How TMJ Causes Jaw Pain
The temporomandibular joint connects the lower jaw (mandible) to the temporal bone of the skull (cranium). You can feel it if you put your fingers in front of your ears and move your jaw. You may feel jaw pain here or elsewhere as a result of TMJ.
Inflammation of the ligaments that hold the temporal and mandibular bones together is the most common cause of pain at the TM joints. This inflammation is often caused by strain to the joint from grinding or clenching your jaws while you sleep, typically because of malocclusion, when your teeth don’t fit together quite right. The inflammation leads to the formation of a capsule around the joint, which is why the condition is caused capsulitis. Other times, inflammation may be due to trauma to the jaw joint, such as a car accident.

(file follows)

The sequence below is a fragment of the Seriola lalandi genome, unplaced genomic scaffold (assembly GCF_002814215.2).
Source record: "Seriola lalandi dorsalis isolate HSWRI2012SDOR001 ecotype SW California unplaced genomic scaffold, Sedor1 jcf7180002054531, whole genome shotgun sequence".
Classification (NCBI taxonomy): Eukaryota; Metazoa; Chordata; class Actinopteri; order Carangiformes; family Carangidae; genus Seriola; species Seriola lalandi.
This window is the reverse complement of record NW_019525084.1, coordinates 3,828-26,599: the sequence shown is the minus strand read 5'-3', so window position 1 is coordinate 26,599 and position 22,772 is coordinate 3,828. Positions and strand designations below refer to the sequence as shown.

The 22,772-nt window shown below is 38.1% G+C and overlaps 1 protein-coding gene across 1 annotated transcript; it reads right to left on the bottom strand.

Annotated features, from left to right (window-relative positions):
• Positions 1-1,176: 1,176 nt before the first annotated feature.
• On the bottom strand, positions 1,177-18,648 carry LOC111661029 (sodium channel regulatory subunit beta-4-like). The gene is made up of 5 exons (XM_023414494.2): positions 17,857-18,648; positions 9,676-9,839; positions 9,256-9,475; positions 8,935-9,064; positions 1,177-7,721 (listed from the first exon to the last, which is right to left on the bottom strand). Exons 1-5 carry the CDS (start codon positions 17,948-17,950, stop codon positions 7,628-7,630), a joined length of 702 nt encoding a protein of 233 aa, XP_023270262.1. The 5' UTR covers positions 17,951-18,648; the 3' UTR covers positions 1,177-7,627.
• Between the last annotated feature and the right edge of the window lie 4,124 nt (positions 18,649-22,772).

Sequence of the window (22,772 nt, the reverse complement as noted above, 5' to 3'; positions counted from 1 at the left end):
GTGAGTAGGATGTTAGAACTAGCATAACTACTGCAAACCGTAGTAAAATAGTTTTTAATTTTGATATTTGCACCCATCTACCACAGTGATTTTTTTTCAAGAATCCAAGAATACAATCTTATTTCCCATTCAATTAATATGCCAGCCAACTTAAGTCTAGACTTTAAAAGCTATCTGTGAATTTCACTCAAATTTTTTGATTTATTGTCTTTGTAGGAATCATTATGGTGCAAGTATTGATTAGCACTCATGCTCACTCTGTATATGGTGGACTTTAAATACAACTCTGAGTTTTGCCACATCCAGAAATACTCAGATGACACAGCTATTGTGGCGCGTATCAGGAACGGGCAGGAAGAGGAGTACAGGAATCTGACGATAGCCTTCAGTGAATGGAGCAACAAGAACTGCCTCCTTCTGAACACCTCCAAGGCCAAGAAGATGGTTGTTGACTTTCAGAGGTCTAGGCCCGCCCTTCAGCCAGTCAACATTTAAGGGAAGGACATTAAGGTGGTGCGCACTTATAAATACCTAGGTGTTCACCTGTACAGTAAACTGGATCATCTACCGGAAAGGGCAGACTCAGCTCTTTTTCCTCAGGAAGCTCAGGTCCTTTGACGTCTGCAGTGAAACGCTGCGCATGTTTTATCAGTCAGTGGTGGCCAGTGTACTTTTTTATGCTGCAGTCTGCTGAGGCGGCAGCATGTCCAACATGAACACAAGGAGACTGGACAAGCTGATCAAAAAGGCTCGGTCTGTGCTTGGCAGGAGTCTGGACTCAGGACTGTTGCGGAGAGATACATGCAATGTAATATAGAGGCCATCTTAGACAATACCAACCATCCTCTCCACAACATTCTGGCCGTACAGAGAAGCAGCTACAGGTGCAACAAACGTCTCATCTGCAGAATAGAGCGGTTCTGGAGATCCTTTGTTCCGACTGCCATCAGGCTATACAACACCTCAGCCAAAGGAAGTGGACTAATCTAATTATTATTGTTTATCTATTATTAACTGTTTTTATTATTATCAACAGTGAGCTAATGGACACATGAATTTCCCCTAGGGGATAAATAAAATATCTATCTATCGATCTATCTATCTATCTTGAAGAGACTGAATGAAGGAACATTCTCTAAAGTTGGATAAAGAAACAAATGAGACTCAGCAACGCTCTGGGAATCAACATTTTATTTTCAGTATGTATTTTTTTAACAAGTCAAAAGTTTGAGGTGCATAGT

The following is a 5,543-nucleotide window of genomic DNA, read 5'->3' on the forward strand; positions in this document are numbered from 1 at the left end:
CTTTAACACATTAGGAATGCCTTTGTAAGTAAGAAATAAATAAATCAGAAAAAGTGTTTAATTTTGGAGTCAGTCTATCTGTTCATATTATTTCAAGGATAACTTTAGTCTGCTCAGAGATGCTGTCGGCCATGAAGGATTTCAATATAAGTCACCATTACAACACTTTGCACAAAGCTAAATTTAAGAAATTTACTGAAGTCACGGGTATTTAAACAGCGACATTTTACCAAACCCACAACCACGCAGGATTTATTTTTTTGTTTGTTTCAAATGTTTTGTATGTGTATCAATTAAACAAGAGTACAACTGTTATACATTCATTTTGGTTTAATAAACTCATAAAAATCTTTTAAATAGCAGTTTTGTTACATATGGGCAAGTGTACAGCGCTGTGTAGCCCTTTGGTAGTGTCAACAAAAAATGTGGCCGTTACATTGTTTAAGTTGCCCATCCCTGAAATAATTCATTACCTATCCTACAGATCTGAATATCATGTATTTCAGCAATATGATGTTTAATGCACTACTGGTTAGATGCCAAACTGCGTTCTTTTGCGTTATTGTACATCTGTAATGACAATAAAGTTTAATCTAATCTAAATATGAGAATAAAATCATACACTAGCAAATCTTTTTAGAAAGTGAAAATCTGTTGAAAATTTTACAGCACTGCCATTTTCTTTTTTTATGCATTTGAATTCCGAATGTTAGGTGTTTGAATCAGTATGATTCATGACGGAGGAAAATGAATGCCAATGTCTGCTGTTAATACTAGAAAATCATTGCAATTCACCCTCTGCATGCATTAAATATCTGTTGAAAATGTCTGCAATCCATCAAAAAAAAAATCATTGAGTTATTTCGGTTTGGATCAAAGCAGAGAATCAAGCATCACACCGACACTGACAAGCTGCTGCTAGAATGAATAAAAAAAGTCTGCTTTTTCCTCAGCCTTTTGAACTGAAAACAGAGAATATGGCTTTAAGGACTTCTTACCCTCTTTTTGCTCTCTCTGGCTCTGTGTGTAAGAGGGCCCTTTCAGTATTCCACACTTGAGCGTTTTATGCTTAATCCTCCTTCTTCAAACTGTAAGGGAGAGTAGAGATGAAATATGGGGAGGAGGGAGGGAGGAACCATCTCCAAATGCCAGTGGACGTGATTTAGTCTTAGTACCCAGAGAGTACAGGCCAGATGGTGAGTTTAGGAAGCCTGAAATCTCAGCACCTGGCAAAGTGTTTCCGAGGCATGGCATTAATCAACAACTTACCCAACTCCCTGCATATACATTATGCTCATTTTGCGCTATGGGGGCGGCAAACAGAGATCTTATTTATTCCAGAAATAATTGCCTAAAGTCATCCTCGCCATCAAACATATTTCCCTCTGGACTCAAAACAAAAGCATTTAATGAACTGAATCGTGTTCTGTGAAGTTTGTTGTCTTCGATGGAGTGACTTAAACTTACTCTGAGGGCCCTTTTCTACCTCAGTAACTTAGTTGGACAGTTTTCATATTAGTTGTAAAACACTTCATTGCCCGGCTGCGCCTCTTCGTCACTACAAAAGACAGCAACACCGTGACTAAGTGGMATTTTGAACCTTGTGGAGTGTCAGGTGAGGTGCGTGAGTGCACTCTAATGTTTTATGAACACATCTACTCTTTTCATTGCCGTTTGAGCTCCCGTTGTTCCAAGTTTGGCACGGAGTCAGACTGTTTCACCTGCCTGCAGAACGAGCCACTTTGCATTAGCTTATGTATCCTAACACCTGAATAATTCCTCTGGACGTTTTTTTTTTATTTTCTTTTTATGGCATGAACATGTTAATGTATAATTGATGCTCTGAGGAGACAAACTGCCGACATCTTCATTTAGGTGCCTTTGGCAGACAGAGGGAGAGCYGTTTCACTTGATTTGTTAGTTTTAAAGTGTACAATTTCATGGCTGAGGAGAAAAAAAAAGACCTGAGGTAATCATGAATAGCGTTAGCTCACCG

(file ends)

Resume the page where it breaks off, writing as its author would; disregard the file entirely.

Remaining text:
Other times, jaw pain is caused by a tearing of the ligament that tethers the articular disc between the temporal and mandibular bones. The disc acts both as a bearing to allow smooth movement of the bones, and also as a flexible cushion between them. When it’s out of place, you may experience joint popping or clicking as the displaced jaw joint suddenly pops into place. Untreated disc displacement will cause progressive damage, resulting in arthritis (inflammation of the joint) and destruction of the bones. If left too long, joint replacement surgery may be the only treatment option.